Answer: When bulbs are in the ground you are not able to dig and turn the soil. Instead you must rely on topdressing with compost periodically and on using an organic mulch year round. The mulch and compost help feed the soil on an ongoing basis as they break down over time.
Depending on how closely planted your bulbs are, you may be able to plant annuals in between them. Or, you could plant annuals and perennials in front of the bulbs. This would also help hide the bulb foliage as it grows and matures and then dries out naturally, which it must do to replenish the bulbs' strength so they can bloom again next year.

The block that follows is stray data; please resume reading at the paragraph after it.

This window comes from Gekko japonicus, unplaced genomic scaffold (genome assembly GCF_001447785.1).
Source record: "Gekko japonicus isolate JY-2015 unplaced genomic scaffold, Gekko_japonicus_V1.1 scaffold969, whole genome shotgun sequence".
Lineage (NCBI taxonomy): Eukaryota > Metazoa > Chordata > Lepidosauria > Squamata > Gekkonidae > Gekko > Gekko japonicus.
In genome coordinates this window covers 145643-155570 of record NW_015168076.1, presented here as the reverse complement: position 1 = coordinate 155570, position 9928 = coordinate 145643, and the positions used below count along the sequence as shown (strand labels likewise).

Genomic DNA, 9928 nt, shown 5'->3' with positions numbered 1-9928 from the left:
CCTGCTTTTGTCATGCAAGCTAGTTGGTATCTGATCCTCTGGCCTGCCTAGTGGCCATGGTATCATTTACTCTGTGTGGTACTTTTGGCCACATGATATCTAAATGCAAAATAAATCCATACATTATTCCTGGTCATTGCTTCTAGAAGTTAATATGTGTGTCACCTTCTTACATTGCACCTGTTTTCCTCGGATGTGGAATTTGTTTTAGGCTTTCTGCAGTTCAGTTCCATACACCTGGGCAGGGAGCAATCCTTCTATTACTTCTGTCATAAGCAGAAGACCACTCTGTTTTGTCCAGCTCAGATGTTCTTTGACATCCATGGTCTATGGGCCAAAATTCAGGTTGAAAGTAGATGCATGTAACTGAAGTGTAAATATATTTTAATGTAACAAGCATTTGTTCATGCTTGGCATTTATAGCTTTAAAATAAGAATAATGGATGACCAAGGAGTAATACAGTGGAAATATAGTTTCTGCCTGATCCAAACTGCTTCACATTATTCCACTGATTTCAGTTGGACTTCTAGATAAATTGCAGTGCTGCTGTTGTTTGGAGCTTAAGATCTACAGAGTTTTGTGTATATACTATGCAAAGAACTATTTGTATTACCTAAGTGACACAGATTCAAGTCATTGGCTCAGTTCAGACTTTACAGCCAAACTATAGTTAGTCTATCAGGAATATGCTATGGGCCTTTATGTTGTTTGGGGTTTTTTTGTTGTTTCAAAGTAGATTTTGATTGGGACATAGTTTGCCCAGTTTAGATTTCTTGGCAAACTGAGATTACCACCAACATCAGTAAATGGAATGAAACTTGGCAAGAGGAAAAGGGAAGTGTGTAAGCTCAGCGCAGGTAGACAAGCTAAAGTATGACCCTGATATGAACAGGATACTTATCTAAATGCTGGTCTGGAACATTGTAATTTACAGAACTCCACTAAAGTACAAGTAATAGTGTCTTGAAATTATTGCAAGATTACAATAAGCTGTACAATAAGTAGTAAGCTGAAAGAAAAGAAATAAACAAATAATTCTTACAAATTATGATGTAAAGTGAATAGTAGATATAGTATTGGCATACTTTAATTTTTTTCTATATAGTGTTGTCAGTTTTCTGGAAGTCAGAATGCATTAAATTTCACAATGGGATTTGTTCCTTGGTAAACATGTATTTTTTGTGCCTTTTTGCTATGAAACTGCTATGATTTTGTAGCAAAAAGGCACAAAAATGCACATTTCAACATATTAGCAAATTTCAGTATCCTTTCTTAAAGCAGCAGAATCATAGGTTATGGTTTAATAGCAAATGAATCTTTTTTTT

For nonstop color, annuals are the better choice. Marigolds, zinnias, petunias, salvia for example will bloom all summer through frost. Perennials will each bloom for a few weeks at most so you would need a careful selection to offer color all season.
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